Molly Dattilo's sister answers questions about links to Gibson

Molly Dattilo
Molly Dattilo
Molly's sister Tara Warner
Molly's sister Tara Warner
William Clyde Gibson (Source: Floyd Count Jail)
William Clyde Gibson (Source: Floyd Count Jail)

NEW ALBANY, IN (WAVE) - A New Albany man is charged with two murders and investigators found the body of a third buried in his backyard. WAVE 3 caught up with the family of another area missing woman to ask if they think there could be a connection.

"She had a fun really outgoing personality," said Tara Warner about her missing sister. "She was really friendly towards people. She was an amazing runner. She was top 10 in the state of Indiana all four years of high school."

Those are the things Molly Dattilo's big sister remembers most about her.

"If someone asked her to do something, she would always go out of her way to do something. She was always doing things for other people."

Dattilo was taking summer school classes in Indianapolis. She left her brother's apartment with just a key, and never made it home.

"I got a call on a Friday from my dad who said your sister Molly is missing," said Warner.

That was eight years ago and still one of the most talked about missing person's cases in region.

Just recently two other ones may be solved. William "Clyde" Gibson, of New Albany, is charged with killing Karen Hodella 10 years ago. She was missing for months before police discovered her body along the Ohio River.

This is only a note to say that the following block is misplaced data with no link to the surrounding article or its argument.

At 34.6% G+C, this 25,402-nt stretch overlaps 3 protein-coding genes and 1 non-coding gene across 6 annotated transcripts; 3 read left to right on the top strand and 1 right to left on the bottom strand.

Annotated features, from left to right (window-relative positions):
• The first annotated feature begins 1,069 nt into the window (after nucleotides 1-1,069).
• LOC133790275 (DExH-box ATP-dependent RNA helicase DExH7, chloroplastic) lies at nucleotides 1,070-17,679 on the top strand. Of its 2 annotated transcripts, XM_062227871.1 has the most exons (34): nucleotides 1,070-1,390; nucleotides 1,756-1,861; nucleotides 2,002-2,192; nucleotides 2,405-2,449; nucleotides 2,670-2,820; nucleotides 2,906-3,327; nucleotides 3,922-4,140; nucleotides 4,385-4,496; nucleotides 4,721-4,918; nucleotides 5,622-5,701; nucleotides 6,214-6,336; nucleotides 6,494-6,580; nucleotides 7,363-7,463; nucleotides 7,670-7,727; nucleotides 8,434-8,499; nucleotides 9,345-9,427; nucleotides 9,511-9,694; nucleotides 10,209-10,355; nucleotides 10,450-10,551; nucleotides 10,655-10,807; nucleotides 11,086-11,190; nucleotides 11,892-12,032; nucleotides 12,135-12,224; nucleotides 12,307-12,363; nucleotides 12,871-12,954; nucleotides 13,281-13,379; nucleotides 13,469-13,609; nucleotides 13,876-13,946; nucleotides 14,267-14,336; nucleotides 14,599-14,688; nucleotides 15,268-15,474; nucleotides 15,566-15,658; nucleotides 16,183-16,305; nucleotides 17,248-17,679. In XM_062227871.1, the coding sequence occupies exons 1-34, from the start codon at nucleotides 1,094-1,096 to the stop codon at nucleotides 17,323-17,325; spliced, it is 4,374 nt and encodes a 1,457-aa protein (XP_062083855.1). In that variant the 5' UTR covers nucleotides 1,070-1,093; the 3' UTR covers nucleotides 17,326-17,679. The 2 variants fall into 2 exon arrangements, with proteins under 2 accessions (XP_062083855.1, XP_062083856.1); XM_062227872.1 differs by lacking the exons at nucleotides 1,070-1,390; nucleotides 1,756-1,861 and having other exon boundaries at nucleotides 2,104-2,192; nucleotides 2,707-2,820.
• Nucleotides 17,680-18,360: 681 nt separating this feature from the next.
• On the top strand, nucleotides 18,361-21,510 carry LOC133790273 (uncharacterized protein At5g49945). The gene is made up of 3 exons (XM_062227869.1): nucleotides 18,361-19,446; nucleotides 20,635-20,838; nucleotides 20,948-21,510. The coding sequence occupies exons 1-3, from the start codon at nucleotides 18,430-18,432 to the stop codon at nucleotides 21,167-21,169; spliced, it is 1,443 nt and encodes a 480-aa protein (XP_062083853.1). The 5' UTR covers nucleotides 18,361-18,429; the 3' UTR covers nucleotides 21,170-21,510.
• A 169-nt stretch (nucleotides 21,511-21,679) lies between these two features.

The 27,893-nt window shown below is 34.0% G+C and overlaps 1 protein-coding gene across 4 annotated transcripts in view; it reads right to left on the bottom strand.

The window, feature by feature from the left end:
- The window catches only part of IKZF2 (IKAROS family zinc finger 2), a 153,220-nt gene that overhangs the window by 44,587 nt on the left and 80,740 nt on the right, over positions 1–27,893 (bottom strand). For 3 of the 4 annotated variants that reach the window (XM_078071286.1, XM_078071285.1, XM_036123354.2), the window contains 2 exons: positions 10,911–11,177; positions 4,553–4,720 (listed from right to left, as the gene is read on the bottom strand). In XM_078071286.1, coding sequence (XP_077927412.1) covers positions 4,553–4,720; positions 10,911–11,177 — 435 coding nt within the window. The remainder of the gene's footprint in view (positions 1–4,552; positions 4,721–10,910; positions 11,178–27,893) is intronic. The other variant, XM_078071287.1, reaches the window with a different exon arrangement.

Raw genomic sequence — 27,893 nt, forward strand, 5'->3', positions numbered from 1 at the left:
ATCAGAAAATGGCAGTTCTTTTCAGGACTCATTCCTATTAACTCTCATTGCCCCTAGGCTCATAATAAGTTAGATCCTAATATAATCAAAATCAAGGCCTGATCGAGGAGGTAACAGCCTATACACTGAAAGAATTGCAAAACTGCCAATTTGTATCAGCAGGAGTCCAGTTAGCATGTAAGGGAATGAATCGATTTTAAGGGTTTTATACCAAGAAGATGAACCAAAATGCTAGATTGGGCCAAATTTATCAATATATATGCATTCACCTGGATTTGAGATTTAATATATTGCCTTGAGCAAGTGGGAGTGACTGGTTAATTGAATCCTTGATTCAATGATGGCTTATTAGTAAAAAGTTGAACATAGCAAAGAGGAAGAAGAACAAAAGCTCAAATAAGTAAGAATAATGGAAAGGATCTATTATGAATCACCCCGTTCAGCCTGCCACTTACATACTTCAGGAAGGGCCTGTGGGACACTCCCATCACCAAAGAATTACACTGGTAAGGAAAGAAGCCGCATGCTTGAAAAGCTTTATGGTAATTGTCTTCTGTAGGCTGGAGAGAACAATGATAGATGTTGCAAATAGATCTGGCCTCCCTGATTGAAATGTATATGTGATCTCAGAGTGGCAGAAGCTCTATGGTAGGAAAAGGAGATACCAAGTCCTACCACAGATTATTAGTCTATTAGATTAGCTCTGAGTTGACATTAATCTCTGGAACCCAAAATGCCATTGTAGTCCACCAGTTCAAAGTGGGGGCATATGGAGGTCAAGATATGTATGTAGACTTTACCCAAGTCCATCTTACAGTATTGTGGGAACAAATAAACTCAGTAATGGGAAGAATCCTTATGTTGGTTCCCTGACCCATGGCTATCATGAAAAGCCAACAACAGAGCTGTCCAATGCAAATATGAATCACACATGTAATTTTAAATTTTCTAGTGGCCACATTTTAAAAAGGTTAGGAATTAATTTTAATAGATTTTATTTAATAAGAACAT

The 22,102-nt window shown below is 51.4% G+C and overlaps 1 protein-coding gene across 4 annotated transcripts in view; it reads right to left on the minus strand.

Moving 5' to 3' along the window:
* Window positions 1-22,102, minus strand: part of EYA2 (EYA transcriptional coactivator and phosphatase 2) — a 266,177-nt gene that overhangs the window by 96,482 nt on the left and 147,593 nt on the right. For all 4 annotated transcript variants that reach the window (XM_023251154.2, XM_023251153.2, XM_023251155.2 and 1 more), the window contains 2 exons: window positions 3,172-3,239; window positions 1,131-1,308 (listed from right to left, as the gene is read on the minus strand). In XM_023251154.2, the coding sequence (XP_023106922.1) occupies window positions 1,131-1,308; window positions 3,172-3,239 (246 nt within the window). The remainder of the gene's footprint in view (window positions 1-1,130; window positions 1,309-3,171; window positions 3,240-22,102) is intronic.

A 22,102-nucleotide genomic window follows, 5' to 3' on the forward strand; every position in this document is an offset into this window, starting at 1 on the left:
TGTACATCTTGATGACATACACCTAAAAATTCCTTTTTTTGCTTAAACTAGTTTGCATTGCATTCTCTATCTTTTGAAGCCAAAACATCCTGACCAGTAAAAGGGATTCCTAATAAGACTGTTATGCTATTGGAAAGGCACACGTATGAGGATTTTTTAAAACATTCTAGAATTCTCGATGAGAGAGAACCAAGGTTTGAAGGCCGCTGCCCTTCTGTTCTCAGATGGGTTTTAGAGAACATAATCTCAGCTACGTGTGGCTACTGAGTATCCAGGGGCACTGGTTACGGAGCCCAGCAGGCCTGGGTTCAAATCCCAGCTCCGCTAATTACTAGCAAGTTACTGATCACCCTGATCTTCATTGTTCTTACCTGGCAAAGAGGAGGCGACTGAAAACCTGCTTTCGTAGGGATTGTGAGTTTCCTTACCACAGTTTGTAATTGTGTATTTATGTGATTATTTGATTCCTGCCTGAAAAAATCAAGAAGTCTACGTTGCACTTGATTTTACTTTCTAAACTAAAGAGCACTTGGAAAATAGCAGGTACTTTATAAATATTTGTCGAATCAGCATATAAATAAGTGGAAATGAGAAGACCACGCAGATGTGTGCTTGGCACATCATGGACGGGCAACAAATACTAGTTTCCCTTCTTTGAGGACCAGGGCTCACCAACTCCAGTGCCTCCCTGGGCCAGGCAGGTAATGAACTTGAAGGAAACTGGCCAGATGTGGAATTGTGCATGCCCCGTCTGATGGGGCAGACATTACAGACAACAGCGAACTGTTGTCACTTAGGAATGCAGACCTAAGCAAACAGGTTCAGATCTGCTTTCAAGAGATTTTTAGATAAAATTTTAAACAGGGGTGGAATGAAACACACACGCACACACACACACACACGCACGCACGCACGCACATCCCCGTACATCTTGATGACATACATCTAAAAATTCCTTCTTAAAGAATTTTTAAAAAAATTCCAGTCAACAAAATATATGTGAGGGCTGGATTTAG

35-year-old Stephanie Kirk of Clark County vanished in March. Police discovered her body in late April, buried in Gibson's backyard.

WAVE 3 asked Warner if the name "William Clyde Gibson" rings any bells or if police have contacted her family about a possible connection.

"They have not," said Warner. "We're actually focused on our main lead."

Dattilo's family won a $3.5 million judgment against John Shelton and his father Edward Shelton of Avon, IN. The lawsuit claims the men attacked Dattilo and possibly caused her death, however, neither has ever been criminally charged. Her sister says they'll keep fighting and has something to say to families of missing persons.

"To never give up hope and to remember that if their loved one has passed away that they are in a good place now," said Warner.

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